This ad for Philip Morris cigarettes bears examination for a number of reasons. To begin, it’s a case of borrowing a convention from one product range (soft tissue and personal hygiene) and applying it to another very different. While women were often portrayed in tobacco advertising they were usually presented as either working women, exemplars of high fashion, celebrity goddesses or free spirits asserting their independence. Female smokers formed the target audience but great care was taken to avoid alienating men with troubling indicators of gender equality. I can’t find another example of mother and baby promoting tobacco products. All the noxious fumes associated with tobacco combustion are sweetly dispersed in the mind by a cloud of talcum powder and infant formula. There’s a sense of protection and security and the gentle touch of soft and yielding skin. And the stench of stale tobacco and malodorous breath are all forgotten. As far back as 1927 there were physicians such as Dr. Bertha Van Hoosen who wrote “Motherhood and tobacco are as antagonistic as water and fire ... motherhood is too complex to tamper with tobacco or any other drug-forming habit.” Other medical critics noted links between nicotine and spontaneous abortion and claimed that nicotine was present in amniotic fluid and breast-milk. In the light of all this, to associate motherhood and smoking in this way in 1956 was a masterpiece of effrontery. With hindsight, given what is now known about the impact of smoking on the unborn child, it seems even more impudent and reckless.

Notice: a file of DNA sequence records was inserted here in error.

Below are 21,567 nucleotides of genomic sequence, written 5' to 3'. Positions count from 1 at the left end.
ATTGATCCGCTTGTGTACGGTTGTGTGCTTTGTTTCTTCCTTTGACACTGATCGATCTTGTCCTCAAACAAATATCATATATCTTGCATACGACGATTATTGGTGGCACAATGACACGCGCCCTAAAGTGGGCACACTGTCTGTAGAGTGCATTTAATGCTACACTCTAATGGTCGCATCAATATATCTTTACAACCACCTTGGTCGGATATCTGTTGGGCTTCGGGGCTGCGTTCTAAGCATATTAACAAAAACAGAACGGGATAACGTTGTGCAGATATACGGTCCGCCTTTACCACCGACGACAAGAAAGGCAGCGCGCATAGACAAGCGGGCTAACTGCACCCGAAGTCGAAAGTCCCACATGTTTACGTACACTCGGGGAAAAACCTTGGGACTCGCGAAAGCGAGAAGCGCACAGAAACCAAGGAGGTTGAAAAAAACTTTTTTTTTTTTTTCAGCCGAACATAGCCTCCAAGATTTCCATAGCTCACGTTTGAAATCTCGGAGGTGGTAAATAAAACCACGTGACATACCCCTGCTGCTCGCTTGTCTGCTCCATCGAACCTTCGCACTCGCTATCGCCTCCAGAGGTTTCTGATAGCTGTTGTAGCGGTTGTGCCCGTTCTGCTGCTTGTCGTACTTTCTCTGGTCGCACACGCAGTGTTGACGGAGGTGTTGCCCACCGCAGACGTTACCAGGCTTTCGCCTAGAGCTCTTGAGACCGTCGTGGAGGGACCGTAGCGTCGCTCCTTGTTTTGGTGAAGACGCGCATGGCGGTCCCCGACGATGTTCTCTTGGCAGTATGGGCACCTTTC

This companion piece is an example of one of the most notorious campaigns in advertising history when the tobacco industry responded to the rising tide of health concerns with literally breath-taking counter-claims that smoking was essential for good health, offering protection against coughs and sore throats. And, endorsed by the medical profession. The careless reader of this example (which could be sub-titled Birth of a Smoker) might well conclude that life expectancy was rising hand in hand with the rising consumption of tobacco. The slogan, More Doctors Smoke Camels Than Any Other Cigarette was employed for 6 years in a sustained campaign of disinformation and obfuscation devised to undermine the growing volume of scientific evidence demonstrating a link between smoking and lung cancer. To back up the slogan, free packs of Camels were distributed at medical conferences while a team of pollsters was employed to ask doctors what brand of cigarette they were carrying. The results were presented as ‘independent research’. A detailed and thorough account of this inglorious episode can be read in “The Cigarette Century” by Allan M Brandt (Basic Books, 2007).